Due to the lack of men after the Civil War, a small western town allows a bachelorette with ulterior motives to save a horse-thief from the gallows by marrying him. They must deal with his old gang, the sheriff, the bank - and each other.
Jack Nicholson's portrait of Teamsters Union leader Jimmy Hoffa, as seen through the eyes of his friend Bobby Ciaro (Danny DeVito). This film follows Hoffa's struggle to shape America's most influential labor union through his countless battles with the RTA. As he fights for workers' rights, Hoffa locks horns with industry management, organized crime and Attorney General Robert Kennedy. In 1975, four years after serving his prison term, Hoffa disappears, in one of America's most fascinating unsolved crime mysteries. Written by
In the part of this film where Hoffa (Jack Nicholson), Bobby (Danny DeVito), and D'Allesandro (Armand Assante) have their meeting out in the woods. The scene begins with Bobby sitting in a woody wagon and placing an empty beer bottle on a post before driving down to meet Hoffa. In a scene that followed, but was cut, Bobby gave D'Allesandro a hunting rifle. D'Allesandro then tried and failed to shoot the beer bottle off of the post. Hoffa then shoots the bottle off in one shot, upstaging D'Allesandro. See more »
When Bobby makes his final phone call, it is 7:12 and he says they have been waiting for 4 hours, which would be 3:12. The meeting was set for 2:00. See more »
Danny DeVito directs and co-stars with Jack Nicholson in Hoffa. DeVito had high hopes for the film and felt that not only would it be a commercial success but a critical one with awards for cinematography, production design and acting.
The film failed at the box office and did not garner the awards expected. The reason because the film is a honourable failure. There is a script by David Mamet and although there are some great production values its not consistent. There is a great scene where Hoffa is talking to some people in a corridor of a building with big windows. Through the windows you can see a courtyard with a market going on with people going about in period costume. In a costume drama, many other people because of the budgetary concerns would had done it just in a walled corridor.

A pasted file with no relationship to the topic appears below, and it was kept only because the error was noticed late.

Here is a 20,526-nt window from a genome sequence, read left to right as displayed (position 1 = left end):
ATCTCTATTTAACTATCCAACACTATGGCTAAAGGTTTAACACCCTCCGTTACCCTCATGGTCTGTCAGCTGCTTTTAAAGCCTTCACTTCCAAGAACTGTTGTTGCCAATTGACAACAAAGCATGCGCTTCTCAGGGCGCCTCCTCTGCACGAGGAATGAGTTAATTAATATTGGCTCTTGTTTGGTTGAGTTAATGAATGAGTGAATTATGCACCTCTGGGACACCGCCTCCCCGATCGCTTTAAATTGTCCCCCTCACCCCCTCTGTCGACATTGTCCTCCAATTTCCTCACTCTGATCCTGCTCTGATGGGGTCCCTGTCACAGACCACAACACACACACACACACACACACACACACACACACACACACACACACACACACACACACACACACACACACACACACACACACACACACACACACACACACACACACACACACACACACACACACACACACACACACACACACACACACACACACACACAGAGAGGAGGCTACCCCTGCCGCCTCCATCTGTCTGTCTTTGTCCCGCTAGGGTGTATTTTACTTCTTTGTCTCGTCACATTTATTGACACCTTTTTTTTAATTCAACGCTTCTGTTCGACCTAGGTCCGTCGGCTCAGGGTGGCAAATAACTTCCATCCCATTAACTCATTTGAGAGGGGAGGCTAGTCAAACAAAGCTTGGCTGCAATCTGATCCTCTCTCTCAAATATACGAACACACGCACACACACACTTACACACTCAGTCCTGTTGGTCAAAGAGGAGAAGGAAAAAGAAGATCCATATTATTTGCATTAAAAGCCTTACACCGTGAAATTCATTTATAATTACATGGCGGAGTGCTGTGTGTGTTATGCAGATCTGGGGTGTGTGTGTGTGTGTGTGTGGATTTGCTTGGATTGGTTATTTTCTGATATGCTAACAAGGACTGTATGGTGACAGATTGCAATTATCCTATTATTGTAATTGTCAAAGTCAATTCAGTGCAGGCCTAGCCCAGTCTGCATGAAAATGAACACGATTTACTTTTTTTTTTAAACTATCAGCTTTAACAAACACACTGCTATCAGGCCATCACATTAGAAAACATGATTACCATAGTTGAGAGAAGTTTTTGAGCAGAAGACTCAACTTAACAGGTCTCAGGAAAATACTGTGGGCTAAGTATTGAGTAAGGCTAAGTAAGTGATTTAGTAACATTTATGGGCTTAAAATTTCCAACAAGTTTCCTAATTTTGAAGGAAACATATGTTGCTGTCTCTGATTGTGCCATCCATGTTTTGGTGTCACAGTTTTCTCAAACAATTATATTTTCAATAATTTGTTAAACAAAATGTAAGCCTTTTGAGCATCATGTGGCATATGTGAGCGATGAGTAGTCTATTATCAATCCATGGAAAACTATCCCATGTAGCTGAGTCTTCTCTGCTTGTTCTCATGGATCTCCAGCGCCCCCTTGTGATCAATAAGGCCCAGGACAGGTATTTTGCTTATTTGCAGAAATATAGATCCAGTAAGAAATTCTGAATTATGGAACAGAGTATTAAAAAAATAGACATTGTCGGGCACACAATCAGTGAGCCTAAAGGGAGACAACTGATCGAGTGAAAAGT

However you have scenes where its obviously done in a film set and some scenes are obviously staged such as the hunting scene.
The biggest problem is the film does not address the audience outside of the USA who have little or no idea of who Hoffa was. I heard about him as a college student mainly to do with the fact that this a notorious Union leader who is now supporting some bridge under a highway!
During the initial scenes when DeVito's character who is a composite of several real life persons first meets Hoffa, I had no idea when the meeting took place. In the 1930s or 40s or the 50s? When Hoffa takes over the Teamster union and wants some people fired, why exactly did he want this? Who were this people that he wanted fired? As we do not know this people do we care? What exactly did Hoffa do wrong for him to be imprisoned? Getting a shady Italian-American to make money for you via some loans is not illegal surely at that time unless it was actual money laundering. Wikipedia tells me that it was fraud, jury tampering and bribery. The film is called Hoffa yet we know so little about him after viewing the film.
The film is told in flashbacks as Hoffa waits for a meeting in a parking lot of a diner. Again we are not told of the time period of this setting which should be the mid 1970s as that is when he disappeared although the ending in this film leave little doubt what happens to Hoffa.
Its a well constructed film of a man that divides America but DeVito the director needed Mamet to put more detailed in the script so we have a better idea of who Hoffa was.
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